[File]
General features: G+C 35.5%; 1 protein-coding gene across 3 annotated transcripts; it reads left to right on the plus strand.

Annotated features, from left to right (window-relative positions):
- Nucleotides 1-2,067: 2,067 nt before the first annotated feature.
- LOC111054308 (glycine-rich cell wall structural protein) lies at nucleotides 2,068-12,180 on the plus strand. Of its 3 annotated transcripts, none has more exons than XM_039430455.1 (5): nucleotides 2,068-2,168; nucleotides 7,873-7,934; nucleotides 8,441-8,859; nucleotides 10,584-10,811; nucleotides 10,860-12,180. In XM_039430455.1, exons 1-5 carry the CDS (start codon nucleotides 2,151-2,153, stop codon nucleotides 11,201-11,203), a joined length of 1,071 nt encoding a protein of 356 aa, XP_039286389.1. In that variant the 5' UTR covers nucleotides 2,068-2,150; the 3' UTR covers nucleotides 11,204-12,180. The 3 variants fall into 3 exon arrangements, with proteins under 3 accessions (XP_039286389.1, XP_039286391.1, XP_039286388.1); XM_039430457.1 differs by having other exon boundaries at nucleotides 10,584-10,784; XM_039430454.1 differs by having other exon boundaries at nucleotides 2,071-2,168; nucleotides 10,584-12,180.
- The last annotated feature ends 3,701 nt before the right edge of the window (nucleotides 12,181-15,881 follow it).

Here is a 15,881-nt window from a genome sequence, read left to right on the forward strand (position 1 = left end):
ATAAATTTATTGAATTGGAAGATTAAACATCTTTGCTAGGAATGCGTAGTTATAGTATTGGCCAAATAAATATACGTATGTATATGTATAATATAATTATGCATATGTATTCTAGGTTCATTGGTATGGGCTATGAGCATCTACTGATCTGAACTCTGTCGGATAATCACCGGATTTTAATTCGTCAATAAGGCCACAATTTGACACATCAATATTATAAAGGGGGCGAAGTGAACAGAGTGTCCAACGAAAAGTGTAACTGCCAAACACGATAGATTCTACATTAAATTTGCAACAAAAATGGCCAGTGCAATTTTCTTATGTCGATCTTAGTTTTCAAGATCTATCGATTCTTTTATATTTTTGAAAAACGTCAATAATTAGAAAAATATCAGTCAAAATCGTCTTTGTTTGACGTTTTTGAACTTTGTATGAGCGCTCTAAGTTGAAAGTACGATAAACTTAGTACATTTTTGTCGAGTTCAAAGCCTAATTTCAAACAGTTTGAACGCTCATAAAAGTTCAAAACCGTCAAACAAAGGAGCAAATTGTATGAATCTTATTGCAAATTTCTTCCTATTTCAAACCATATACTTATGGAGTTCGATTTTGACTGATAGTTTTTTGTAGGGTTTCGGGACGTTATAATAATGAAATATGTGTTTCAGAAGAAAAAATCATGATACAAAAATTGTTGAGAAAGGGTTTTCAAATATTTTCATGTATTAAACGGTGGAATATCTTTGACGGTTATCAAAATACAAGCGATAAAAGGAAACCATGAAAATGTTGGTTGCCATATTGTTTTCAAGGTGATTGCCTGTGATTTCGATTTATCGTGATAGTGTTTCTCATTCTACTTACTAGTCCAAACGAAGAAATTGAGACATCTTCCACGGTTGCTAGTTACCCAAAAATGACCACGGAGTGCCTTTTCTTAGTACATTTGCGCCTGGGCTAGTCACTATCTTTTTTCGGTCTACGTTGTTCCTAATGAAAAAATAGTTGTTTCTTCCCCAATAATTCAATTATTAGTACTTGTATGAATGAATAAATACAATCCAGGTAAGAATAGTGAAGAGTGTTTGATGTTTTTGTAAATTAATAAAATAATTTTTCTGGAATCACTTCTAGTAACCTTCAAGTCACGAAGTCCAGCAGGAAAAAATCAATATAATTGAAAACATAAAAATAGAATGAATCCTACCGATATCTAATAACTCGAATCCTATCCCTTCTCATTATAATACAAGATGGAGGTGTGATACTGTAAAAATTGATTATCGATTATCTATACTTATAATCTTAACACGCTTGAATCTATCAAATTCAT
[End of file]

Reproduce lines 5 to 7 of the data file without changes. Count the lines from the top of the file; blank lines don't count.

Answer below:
- The last annotated feature ends 3,701 nt before the right edge of the window (nucleotides 12,181-15,881 follow it).

Here is a 15,881-nt window from a genome sequence, read left to right on the forward strand (position 1 = left end):
ATAAATTTATTGAATTGGAAGATTAAACATCTTTGCTAGGAATGCGTAGTTATAGTATTGGCCAAATAAATATACGTATGTATATGTATAATATAATTATGCATATGTATTCTAGGTTCATTGGTATGGGCTATGAGCATCTACTGATCTGAACTCTGTCGGATAATCACCGGATTTTAATTCGTCAATAAGGCCACAATTTGACACATCAATATTATAAAGGGGGCGAAGTGAACAGAGTGTCCAACGAAAAGTGTAACTGCCAAACACGATAGATTCTACATTAAATTTGCAACAAAAATGGCCAGTGCAATTTTCTTATGTCGATCTTAGTTTTCAAGATCTATCGATTCTTTTATATTTTTGAAAAACGTCAATAATTAGAAAAATATCAGTCAAAATCGTCTTTGTTTGACGTTTTTGAACTTTGTATGAGCGCTCTAAGTTGAAAGTACGATAAACTTAGTACATTTTTGTCGAGTTCAAAGCCTAATTTCAAACAGTTTGAACGCTCATAAAAGTTCAAAACCGTCAAACAAAGGAGCAAATTGTATGAATCTTATTGCAAATTTCTTCCTATTTCAAACCATATACTTATGGAGTTCGATTTTGACTGATAGTTTTTTGTAGGGTTTCGGGACGTTATAATAATGAAATATGTGTTTCAGAAGAAAAAATCATGATACAAAAATTGTTGAGAAAGGGTTTTCAAATATTTTCATGTATTAAACGGTGGAATATCTTTGACGGTTATCAAAATACAAGCGATAAAAGGAAACCATGAAAATGTTGGTTGCCATATTGTTTTCAAGGTGATTGCCTGTGATTTCGATTTATCGTGATAGTGTTTCTCATTCTACTTACTAGTCCAAACGAAGAAATTGAGACATCTTCCACGGTTGCTAGTTACCCAAAAATGACCACGGAGTGCCTTTTCTTAGTACATTTGCGCCTGGGCTAGTCACTATCTTTTTTCGGTCTACGTTGTTCCTAATGAAAAAATAGTTGTTTCTTCCCCAATAATTCAATTATTAGTACTTGTATGAATGAATAAATACAATCCAGGTAAGAATAGTGAAGAGTGTTTGATGTTTTTGTAAATTAATAAAATAATTTTTCTGGAATCACTTCTAGTAACCTTCAAGTCACGAAGTCCAGCAGGAAAAAATCAATATAATTGAAAACATAAAAATAGAATGAATCCTACCGATATCTAATAACTCGAATCCTATCCCTTCTCATTATAATACAAGATGGAGGTGTGATACTGTAAAAATTGATTATCGATTATCTATACTTATAATCTTAACACGCTTGAATCTATCAAATTCAT